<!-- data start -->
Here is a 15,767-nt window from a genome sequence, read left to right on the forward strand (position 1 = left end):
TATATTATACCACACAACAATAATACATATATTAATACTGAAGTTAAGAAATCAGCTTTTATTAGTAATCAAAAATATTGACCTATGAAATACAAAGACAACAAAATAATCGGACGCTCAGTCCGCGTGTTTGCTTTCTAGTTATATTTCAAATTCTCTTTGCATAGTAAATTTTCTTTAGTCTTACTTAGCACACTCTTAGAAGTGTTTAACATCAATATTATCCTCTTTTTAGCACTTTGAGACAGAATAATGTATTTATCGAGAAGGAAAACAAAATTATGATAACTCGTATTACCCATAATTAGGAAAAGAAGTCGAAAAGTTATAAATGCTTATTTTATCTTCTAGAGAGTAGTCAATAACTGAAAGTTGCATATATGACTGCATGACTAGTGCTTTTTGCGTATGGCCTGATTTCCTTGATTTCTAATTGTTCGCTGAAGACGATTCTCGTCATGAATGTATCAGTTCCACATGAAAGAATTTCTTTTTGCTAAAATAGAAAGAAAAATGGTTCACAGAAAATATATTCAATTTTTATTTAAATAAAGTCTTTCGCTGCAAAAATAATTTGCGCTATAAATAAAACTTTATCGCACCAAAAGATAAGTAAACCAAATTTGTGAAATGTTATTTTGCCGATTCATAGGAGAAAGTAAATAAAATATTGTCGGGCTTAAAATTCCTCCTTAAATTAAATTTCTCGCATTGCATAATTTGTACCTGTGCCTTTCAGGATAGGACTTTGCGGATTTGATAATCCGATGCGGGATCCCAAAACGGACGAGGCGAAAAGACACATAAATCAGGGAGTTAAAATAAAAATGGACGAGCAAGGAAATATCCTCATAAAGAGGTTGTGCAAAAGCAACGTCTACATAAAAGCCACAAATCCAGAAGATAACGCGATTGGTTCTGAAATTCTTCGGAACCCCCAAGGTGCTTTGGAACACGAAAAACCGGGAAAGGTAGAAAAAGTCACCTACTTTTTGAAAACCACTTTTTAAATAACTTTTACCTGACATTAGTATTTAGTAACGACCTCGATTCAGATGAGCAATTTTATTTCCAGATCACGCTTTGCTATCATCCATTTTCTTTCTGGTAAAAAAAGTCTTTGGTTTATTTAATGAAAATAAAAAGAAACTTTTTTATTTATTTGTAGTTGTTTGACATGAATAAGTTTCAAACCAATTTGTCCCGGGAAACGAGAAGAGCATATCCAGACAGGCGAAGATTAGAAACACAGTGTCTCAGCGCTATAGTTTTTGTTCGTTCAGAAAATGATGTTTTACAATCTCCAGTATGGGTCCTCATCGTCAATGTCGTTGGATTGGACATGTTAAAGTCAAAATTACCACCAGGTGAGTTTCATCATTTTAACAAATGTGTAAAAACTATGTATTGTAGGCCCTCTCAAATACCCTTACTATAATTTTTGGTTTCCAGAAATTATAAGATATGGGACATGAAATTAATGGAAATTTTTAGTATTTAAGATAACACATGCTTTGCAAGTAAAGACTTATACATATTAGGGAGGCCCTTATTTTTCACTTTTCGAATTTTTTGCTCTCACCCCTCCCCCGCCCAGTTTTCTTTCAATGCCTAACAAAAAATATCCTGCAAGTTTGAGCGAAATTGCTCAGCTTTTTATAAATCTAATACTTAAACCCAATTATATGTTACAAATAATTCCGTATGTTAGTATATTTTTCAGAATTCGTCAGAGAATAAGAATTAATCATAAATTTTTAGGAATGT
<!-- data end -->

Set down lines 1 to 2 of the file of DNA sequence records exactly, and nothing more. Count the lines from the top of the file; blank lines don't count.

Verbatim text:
Here is a 15,767-nt window from a genome sequence, read left to right on the forward strand (position 1 = left end):
TATATTATACCACACAACAATAATACATATATTAATACTGAAGTTAAGAAATCAGCTTTTATTAGTAATCAAAAATATTGACCTATGAAATACAAAGACAACAAAATAATCGGACGCTCAGTCCGCGTGTTTGCTTTCTAGTTATATTTCAAATTCTCTTTGCATAGTAAATTTTCTTTAGTCTTACTTAGCACACTCTTAGAAGTGTTTAACATCAATATTATCCTCTTTTTAGCACTTTGAGACAGAATAATGTATTTATCGAGAAGGAAAACAAAATTATGATAACTCGTATTACCCATAATTAGGAAAAGAAGTCGAAAAGTTATAAATGCTTATTTTATCTTCTAGAGAGTAGTCAATAACTGAAAGTTGCATATATGACTGCATGACTAGTGCTTTTTGCGTATGGCCTGATTTCCTTGATTTCTAATTGTTCGCTGAAGACGATTCTCGTCATGAATGTATCAGTTCCACATGAAAGAATTTCTTTTTGCTAAAATAGAAAGAAAAATGGTTCACAGAAAATATATTCAATTTTTATTTAAATAAAGTCTTTCGCTGCAAAAATAATTTGCGCTATAAATAAAACTTTATCGCACCAAAAGATAAGTAAACCAAATTTGTGAAATGTTATTTTGCCGATTCATAGGAGAAAGTAAATAAAATATTGTCGGGCTTAAAATTCCTCCTTAAATTAAATTTCTCGCATTGCATAATTTGTACCTGTGCCTTTCAGGATAGGACTTTGCGGATTTGATAATCCGATGCGGGATCCCAAAACGGACGAGGCGAAAAGACACATAAATCAGGGAGTTAAAATAAAAATGGACGAGCAAGGAAATATCCTCATAAAGAGGTTGTGCAAAAGCAACGTCTACATAAAAGCCACAAATCCAGAAGATAACGCGATTGGTTCTGAAATTCTTCGGAACCCCCAAGGTGCTTTGGAACACGAAAAACCGGGAAAGGTAGAAAAAGTCACCTACTTTTTGAAAACCACTTTTTAAATAACTTTTACCTGACATTAGTATTTAGTAACGACCTCGATTCAGATGAGCAATTTTATTTCCAGATCACGCTTTGCTATCATCCATTTTCTTTCTGGTAAAAAAAGTCTTTGGTTTATTTAATGAAAATAAAAAGAAACTTTTTTATTTATTTGTAGTTGTTTGACATGAATAAGTTTCAAACCAATTTGTCCCGGGAAACGAGAAGAGCATATCCAGACAGGCGAAGATTAGAAACACAGTGTCTCAGCGCTATAGTTTTTGTTCGTTCAGAAAATGATGTTTTACAATCTCCAGTATGGGTCCTCATCGTCAATGTCGTTGGATTGGACATGTTAAAGTCAAAATTACCACCAGGTGAGTTTCATCATTTTAACAAATGTGTAAAAACTATGTATTGTAGGCCCTCTCAAATACCCTTACTATAATTTTTGGTTTCCAGAAATTATAAGATATGGGACATGAAATTAATGGAAATTTTTAGTATTTAAGATAACACATGCTTTGCAAGTAAAGACTTATACATATTAGGGAGGCCCTTATTTTTCACTTTTCGAATTTTTTGCTCTCACCCCTCCCCCGCCCAGTTTTCTTTCAATGCCTAACAAAAAATATCCTGCAAGTTTGAGCGAAATTGCTCAGCTTTTTATAAATCTAATACTTAAACCCAATTATATGTTACAAATAATTCCGTATGTTAGTATATTTTTCAGAATTCGTCAGAGAATAAGAATTAATCATAAATTTTTAGGAATGT